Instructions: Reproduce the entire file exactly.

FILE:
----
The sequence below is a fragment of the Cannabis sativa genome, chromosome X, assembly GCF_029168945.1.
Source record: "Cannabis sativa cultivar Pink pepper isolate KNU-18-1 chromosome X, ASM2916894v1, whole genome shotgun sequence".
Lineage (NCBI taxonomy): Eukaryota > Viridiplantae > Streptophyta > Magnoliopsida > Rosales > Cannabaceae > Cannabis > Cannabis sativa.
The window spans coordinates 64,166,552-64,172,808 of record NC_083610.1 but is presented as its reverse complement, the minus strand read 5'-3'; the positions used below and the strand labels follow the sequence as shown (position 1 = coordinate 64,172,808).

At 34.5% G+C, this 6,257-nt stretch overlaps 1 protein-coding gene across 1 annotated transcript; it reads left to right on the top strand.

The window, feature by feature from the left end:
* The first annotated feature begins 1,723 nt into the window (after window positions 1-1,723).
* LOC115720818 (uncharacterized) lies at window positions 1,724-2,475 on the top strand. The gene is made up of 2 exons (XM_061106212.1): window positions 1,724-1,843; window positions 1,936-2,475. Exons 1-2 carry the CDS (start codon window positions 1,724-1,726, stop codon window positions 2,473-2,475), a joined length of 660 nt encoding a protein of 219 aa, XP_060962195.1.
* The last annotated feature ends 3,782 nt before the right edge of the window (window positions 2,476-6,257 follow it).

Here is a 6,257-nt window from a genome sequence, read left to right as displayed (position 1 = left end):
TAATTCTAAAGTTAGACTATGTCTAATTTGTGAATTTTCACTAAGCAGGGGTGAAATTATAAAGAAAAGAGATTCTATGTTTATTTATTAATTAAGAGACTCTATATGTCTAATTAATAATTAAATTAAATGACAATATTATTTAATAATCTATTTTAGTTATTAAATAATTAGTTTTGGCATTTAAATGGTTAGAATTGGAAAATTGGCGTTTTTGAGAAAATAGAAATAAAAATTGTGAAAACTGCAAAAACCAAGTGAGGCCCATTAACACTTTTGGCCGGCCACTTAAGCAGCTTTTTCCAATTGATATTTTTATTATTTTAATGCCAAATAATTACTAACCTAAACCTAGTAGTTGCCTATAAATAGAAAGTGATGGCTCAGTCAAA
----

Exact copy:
The sequence below is a fragment of the Cannabis sativa genome, chromosome X, assembly GCF_029168945.1.
Source record: "Cannabis sativa cultivar Pink pepper isolate KNU-18-1 chromosome X, ASM2916894v1, whole genome shotgun sequence".
Lineage (NCBI taxonomy): Eukaryota > Viridiplantae > Streptophyta > Magnoliopsida > Rosales > Cannabaceae > Cannabis > Cannabis sativa.
The window spans coordinates 64,166,552-64,172,808 of record NC_083610.1 but is presented as its reverse complement, the minus strand read 5'-3'; the positions used below and the strand labels follow the sequence as shown (position 1 = coordinate 64,172,808).

At 34.5% G+C, this 6,257-nt stretch overlaps 1 protein-coding gene across 1 annotated transcript; it reads left to right on the top strand.

The window, feature by feature from the left end:
* The first annotated feature begins 1,723 nt into the window (after window positions 1-1,723).
* LOC115720818 (uncharacterized) lies at window positions 1,724-2,475 on the top strand. The gene is made up of 2 exons (XM_061106212.1): window positions 1,724-1,843; window positions 1,936-2,475. Exons 1-2 carry the CDS (start codon window positions 1,724-1,726, stop codon window positions 2,473-2,475), a joined length of 660 nt encoding a protein of 219 aa, XP_060962195.1.
* The last annotated feature ends 3,782 nt before the right edge of the window (window positions 2,476-6,257 follow it).

Here is a 6,257-nt window from a genome sequence, read left to right as displayed (position 1 = left end):
TAATTCTAAAGTTAGACTATGTCTAATTTGTGAATTTTCACTAAGCAGGGGTGAAATTATAAAGAAAAGAGATTCTATGTTTATTTATTAATTAAGAGACTCTATATGTCTAATTAATAATTAAATTAAATGACAATATTATTTAATAATCTATTTTAGTTATTAAATAATTAGTTTTGGCATTTAAATGGTTAGAATTGGAAAATTGGCGTTTTTGAGAAAATAGAAATAAAAATTGTGAAAACTGCAAAAACCAAGTGAGGCCCATTAACACTTTTGGCCGGCCACTTAAGCAGCTTTTTCCAATTGATATTTTTATTATTTTAATGCCAAATAATTACTAACCTAAACCTAGTAGTTGCCTATAAATAGAAAGTGATGGCTCAGTCAAA